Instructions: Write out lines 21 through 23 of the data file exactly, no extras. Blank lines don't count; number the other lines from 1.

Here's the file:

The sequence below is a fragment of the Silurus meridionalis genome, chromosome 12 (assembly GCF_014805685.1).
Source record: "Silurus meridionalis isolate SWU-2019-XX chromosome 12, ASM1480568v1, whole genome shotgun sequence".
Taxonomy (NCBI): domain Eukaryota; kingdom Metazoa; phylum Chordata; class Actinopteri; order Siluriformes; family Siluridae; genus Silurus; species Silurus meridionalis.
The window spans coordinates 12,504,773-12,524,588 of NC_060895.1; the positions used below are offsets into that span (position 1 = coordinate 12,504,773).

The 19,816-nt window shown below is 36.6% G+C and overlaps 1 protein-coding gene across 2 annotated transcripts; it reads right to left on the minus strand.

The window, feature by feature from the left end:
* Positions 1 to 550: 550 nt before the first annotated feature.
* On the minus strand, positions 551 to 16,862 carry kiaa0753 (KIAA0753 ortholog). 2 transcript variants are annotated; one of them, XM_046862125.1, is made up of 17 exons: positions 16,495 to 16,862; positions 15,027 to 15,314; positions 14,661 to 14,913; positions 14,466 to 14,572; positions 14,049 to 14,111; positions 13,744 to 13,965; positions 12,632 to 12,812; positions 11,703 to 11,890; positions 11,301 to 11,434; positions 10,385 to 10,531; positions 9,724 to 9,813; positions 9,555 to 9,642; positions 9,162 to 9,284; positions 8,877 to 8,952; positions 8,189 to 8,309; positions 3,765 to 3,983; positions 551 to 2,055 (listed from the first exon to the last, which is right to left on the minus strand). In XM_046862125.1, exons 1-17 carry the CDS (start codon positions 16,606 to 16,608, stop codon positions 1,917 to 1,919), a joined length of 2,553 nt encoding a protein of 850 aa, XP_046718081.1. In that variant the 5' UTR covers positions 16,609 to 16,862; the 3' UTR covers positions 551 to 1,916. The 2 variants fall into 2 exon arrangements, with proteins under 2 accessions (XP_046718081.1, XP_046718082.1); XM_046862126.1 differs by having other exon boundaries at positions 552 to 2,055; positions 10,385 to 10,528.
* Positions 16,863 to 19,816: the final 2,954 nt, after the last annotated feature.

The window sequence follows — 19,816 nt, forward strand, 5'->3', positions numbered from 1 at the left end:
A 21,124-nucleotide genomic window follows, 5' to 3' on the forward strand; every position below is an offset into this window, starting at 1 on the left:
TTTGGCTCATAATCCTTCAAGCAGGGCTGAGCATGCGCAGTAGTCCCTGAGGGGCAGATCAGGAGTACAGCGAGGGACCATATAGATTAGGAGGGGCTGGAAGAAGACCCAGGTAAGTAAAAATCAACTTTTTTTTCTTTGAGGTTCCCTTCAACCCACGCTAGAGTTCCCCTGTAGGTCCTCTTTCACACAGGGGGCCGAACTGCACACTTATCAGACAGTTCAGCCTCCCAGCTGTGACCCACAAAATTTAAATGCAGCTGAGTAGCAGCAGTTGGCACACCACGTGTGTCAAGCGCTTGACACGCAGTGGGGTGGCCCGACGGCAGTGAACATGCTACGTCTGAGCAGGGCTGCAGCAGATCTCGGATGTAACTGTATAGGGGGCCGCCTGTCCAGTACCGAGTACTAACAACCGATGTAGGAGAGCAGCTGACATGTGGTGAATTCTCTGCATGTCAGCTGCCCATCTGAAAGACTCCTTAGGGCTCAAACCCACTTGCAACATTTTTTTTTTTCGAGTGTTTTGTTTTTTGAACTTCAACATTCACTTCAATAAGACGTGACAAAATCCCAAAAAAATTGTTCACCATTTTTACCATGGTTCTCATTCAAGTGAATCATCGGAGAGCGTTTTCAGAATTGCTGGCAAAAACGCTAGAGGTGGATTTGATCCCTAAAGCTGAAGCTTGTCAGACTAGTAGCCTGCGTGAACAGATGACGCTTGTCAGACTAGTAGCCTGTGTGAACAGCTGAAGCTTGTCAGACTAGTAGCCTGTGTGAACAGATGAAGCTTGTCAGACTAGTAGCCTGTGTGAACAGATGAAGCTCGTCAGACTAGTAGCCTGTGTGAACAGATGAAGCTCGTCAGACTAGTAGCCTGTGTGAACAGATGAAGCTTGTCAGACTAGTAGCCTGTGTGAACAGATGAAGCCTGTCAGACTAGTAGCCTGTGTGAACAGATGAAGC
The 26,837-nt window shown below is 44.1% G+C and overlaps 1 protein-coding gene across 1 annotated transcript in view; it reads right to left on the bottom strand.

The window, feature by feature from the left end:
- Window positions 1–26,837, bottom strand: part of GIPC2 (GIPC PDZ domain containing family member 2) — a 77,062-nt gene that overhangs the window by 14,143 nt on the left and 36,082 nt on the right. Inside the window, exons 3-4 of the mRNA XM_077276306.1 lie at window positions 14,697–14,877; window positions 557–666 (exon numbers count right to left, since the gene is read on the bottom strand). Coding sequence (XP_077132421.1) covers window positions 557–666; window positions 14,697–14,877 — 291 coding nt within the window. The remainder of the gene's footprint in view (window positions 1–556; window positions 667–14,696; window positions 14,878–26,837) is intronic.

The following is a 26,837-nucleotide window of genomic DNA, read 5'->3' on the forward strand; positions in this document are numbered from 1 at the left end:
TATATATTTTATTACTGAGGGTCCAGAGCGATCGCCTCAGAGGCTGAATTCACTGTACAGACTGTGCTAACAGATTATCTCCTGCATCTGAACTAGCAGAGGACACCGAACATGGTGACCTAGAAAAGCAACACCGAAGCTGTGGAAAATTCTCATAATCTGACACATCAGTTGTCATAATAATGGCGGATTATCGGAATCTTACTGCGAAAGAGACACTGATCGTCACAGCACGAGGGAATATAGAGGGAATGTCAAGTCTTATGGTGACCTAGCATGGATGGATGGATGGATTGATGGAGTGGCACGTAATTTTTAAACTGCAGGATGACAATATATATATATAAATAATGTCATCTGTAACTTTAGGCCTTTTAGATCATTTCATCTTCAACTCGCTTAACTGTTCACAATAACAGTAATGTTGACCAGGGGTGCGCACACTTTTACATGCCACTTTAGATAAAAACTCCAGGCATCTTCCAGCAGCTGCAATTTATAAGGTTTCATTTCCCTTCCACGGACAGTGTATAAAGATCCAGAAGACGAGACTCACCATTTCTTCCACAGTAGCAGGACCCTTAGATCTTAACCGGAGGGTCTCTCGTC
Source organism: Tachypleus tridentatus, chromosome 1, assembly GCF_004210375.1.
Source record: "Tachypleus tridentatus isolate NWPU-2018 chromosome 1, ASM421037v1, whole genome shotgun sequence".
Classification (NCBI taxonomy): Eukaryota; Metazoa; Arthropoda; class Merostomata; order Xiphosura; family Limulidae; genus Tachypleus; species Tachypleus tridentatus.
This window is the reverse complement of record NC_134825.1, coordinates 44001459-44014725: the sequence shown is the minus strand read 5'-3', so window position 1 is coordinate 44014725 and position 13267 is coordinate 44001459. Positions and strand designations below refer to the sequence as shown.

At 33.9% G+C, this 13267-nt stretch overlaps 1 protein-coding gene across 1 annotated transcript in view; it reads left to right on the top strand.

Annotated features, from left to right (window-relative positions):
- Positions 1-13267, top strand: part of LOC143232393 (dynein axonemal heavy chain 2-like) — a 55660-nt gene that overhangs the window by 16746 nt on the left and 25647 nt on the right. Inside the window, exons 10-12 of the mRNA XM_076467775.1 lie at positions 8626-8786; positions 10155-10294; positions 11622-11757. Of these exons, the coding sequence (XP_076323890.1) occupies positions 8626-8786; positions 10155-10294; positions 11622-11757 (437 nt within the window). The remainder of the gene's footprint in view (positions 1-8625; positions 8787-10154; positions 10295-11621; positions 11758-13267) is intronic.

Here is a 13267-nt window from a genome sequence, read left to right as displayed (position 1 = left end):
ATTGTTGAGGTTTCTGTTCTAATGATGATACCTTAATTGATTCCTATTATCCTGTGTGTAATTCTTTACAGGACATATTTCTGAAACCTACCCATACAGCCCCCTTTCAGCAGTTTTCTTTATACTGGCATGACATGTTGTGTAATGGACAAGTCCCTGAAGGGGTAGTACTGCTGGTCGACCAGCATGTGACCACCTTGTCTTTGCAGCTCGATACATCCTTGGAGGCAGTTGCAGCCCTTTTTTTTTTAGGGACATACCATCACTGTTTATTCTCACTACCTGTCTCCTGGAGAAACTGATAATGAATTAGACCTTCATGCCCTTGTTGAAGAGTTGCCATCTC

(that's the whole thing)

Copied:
This window is the reverse complement of record NC_134825.1, coordinates 44001459-44014725: the sequence shown is the minus strand read 5'-3', so window position 1 is coordinate 44014725 and position 13267 is coordinate 44001459. Positions and strand designations below refer to the sequence as shown.

At 33.9% G+C, this 13267-nt stretch overlaps 1 protein-coding gene across 1 annotated transcript in view; it reads left to right on the top strand.

Annotated features, from left to right (window-relative positions):